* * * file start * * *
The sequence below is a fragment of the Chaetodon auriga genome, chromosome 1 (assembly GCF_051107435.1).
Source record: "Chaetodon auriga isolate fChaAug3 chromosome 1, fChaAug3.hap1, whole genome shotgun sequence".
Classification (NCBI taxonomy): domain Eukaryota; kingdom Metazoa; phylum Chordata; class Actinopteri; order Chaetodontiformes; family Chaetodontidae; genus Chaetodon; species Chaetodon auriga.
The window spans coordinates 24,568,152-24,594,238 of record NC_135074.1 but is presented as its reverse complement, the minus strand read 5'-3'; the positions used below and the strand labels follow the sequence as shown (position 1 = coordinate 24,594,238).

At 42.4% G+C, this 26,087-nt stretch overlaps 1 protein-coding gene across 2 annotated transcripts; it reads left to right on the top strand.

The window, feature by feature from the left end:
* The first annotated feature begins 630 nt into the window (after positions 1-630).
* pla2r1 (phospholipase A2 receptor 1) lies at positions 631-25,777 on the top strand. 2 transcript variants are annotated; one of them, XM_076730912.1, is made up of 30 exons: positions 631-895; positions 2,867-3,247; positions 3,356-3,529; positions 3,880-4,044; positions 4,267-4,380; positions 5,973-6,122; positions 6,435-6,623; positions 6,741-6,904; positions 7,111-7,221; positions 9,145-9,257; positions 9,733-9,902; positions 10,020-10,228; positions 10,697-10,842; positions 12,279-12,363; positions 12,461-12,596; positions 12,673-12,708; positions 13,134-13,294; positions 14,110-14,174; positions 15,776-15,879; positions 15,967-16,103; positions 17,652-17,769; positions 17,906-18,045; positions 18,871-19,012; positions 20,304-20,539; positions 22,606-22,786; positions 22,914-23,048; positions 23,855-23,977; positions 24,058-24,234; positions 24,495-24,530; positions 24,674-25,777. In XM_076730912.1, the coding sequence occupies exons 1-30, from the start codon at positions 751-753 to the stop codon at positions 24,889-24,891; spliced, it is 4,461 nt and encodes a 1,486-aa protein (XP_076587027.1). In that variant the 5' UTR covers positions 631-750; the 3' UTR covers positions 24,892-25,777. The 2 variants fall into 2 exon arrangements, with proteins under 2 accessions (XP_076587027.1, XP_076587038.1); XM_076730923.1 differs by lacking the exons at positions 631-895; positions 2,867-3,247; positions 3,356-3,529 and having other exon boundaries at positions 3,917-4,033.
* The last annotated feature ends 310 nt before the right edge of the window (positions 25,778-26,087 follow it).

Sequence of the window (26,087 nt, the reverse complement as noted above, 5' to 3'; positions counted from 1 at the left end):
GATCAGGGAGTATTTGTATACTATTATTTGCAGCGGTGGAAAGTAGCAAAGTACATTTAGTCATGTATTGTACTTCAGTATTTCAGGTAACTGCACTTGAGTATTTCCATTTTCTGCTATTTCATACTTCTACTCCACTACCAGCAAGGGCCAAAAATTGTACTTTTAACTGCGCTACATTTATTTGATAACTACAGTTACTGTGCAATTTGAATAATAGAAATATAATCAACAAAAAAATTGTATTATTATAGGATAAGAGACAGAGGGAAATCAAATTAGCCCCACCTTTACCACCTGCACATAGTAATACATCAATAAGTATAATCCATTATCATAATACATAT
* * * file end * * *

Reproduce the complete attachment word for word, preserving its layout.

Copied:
The sequence below is a fragment of the Chaetodon auriga genome, chromosome 1 (assembly GCF_051107435.1).
Source record: "Chaetodon auriga isolate fChaAug3 chromosome 1, fChaAug3.hap1, whole genome shotgun sequence".
Classification (NCBI taxonomy): domain Eukaryota; kingdom Metazoa; phylum Chordata; class Actinopteri; order Chaetodontiformes; family Chaetodontidae; genus Chaetodon; species Chaetodon auriga.
The window spans coordinates 24,568,152-24,594,238 of record NC_135074.1 but is presented as its reverse complement, the minus strand read 5'-3'; the positions used below and the strand labels follow the sequence as shown (position 1 = coordinate 24,594,238).

At 42.4% G+C, this 26,087-nt stretch overlaps 1 protein-coding gene across 2 annotated transcripts; it reads left to right on the top strand.

The window, feature by feature from the left end:
* The first annotated feature begins 630 nt into the window (after positions 1-630).
* pla2r1 (phospholipase A2 receptor 1) lies at positions 631-25,777 on the top strand. 2 transcript variants are annotated; one of them, XM_076730912.1, is made up of 30 exons: positions 631-895; positions 2,867-3,247; positions 3,356-3,529; positions 3,880-4,044; positions 4,267-4,380; positions 5,973-6,122; positions 6,435-6,623; positions 6,741-6,904; positions 7,111-7,221; positions 9,145-9,257; positions 9,733-9,902; positions 10,020-10,228; positions 10,697-10,842; positions 12,279-12,363; positions 12,461-12,596; positions 12,673-12,708; positions 13,134-13,294; positions 14,110-14,174; positions 15,776-15,879; positions 15,967-16,103; positions 17,652-17,769; positions 17,906-18,045; positions 18,871-19,012; positions 20,304-20,539; positions 22,606-22,786; positions 22,914-23,048; positions 23,855-23,977; positions 24,058-24,234; positions 24,495-24,530; positions 24,674-25,777. In XM_076730912.1, the coding sequence occupies exons 1-30, from the start codon at positions 751-753 to the stop codon at positions 24,889-24,891; spliced, it is 4,461 nt and encodes a 1,486-aa protein (XP_076587027.1). In that variant the 5' UTR covers positions 631-750; the 3' UTR covers positions 24,892-25,777. The 2 variants fall into 2 exon arrangements, with proteins under 2 accessions (XP_076587027.1, XP_076587038.1); XM_076730923.1 differs by lacking the exons at positions 631-895; positions 2,867-3,247; positions 3,356-3,529 and having other exon boundaries at positions 3,917-4,033.
* The last annotated feature ends 310 nt before the right edge of the window (positions 25,778-26,087 follow it).

Sequence of the window (26,087 nt, the reverse complement as noted above, 5' to 3'; positions counted from 1 at the left end):
GATCAGGGAGTATTTGTATACTATTATTTGCAGCGGTGGAAAGTAGCAAAGTACATTTAGTCATGTATTGTACTTCAGTATTTCAGGTAACTGCACTTGAGTATTTCCATTTTCTGCTATTTCATACTTCTACTCCACTACCAGCAAGGGCCAAAAATTGTACTTTTAACTGCGCTACATTTATTTGATAACTACAGTTACTGTGCAATTTGAATAATAGAAATATAATCAACAAAAAAATTGTATTATTATAGGATAAGAGACAGAGGGAAATCAAATTAGCCCCACCTTTACCACCTGCACATAGTAATACATCAATAAGTATAATCCATTATCATAATACATAT